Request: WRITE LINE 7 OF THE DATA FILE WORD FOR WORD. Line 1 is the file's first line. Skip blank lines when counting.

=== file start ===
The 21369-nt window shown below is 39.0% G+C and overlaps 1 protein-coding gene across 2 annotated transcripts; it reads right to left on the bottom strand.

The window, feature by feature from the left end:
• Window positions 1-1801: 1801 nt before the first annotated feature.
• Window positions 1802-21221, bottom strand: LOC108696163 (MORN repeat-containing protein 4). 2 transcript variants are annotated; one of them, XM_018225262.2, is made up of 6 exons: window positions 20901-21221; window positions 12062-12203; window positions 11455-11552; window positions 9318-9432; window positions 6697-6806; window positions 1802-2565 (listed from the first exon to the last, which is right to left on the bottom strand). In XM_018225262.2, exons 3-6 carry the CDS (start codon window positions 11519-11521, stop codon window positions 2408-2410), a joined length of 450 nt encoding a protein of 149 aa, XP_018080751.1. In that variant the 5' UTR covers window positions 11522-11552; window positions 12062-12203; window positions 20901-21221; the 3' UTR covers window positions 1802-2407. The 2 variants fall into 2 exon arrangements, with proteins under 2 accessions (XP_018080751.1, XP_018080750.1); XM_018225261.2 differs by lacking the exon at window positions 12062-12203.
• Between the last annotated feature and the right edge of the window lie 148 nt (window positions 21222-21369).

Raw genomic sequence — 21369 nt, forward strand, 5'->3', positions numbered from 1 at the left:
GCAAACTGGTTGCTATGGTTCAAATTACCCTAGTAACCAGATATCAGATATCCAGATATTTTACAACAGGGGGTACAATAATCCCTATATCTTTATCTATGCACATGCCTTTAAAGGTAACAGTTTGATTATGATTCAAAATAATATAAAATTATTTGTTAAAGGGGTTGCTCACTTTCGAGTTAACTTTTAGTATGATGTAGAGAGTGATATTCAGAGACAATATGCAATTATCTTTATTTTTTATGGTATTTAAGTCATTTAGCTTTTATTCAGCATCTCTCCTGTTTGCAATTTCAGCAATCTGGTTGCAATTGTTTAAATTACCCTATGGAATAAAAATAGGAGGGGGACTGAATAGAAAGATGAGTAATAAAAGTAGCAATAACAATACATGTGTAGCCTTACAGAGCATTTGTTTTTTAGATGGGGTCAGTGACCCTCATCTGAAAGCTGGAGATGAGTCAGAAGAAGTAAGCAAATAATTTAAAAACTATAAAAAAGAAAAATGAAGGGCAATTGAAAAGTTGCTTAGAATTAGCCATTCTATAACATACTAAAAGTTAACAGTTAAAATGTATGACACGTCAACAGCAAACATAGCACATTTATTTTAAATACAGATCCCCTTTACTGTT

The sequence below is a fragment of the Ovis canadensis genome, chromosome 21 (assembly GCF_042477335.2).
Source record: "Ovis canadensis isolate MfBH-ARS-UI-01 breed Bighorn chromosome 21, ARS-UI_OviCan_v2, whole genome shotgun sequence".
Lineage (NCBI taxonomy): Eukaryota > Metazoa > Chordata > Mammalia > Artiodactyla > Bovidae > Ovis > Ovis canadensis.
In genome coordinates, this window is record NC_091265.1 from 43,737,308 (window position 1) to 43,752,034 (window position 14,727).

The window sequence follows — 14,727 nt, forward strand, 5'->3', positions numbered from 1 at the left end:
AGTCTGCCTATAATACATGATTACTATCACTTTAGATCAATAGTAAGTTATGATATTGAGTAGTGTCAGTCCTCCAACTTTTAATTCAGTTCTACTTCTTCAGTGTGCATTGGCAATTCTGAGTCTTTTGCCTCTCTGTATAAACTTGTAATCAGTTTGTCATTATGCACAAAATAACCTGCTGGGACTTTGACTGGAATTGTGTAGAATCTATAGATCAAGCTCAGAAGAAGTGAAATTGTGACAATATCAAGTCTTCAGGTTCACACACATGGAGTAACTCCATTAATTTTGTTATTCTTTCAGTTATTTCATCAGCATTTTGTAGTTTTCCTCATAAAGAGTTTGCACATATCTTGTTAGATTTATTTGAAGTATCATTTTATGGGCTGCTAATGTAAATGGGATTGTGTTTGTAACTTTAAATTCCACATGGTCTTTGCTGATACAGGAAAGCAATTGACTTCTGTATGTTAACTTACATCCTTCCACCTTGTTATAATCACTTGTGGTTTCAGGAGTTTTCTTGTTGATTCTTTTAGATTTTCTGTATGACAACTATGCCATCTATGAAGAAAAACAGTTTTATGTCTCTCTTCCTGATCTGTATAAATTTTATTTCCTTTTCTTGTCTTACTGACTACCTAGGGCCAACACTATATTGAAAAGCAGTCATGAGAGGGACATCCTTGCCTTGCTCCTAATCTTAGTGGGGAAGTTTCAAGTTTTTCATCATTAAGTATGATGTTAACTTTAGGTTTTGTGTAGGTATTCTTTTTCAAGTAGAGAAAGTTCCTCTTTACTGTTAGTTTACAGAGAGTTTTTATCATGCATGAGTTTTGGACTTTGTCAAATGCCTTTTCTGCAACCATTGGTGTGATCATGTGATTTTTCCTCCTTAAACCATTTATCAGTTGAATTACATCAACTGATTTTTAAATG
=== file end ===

GCAAACTGGTTGCTATGGTTCAAATTACCCTAGTAACCAGATATCAGATATCCAGATATTTTACAACAGGGGGTACAATAATCCCTATATCTTTATCTATGCACATGCCTTTAAAGGTAACAGTTTGATTATGATTCAAAATAATATAAAATTATTTGTTAAAGGGGTTGCTCACTTTCGAGTTAACTTTTAGTATGATGTAGAGAGTGATATTCAGAGACAATATGCAATTATCTTTATTTTTTATGGTATTTAAGTCATTTAGCTTTTATTCAGCATCTCTCCTGTTTGCAATTTCAGCAATCTGGTTGCAATTGTTTAAATTACCCTATGGAATAAAAATAGGAGGGGGACTGAATAGAAAGATGAGTAATAAAAGTAGCAATAACAATACATGTGTAGCCTTACAGAGCATTTGTTTTTTAGATGGGGTCAGTGACCCTCATCTGAAAGCTGGAGATGAGTCAGAAGAAGTAAGCAAATAATTTAAAAACTATAAAAAAGAAAAATGAAGGGCAATTGAAAAGTTGCTTAGAATTAGCCATTCTATAACATACTAAAAGTTAACAGTTAAAATGTATGACACGTCAACAGCAAACATAGCACATTTATTTTAAATACAGATCCCCTTTACTGTT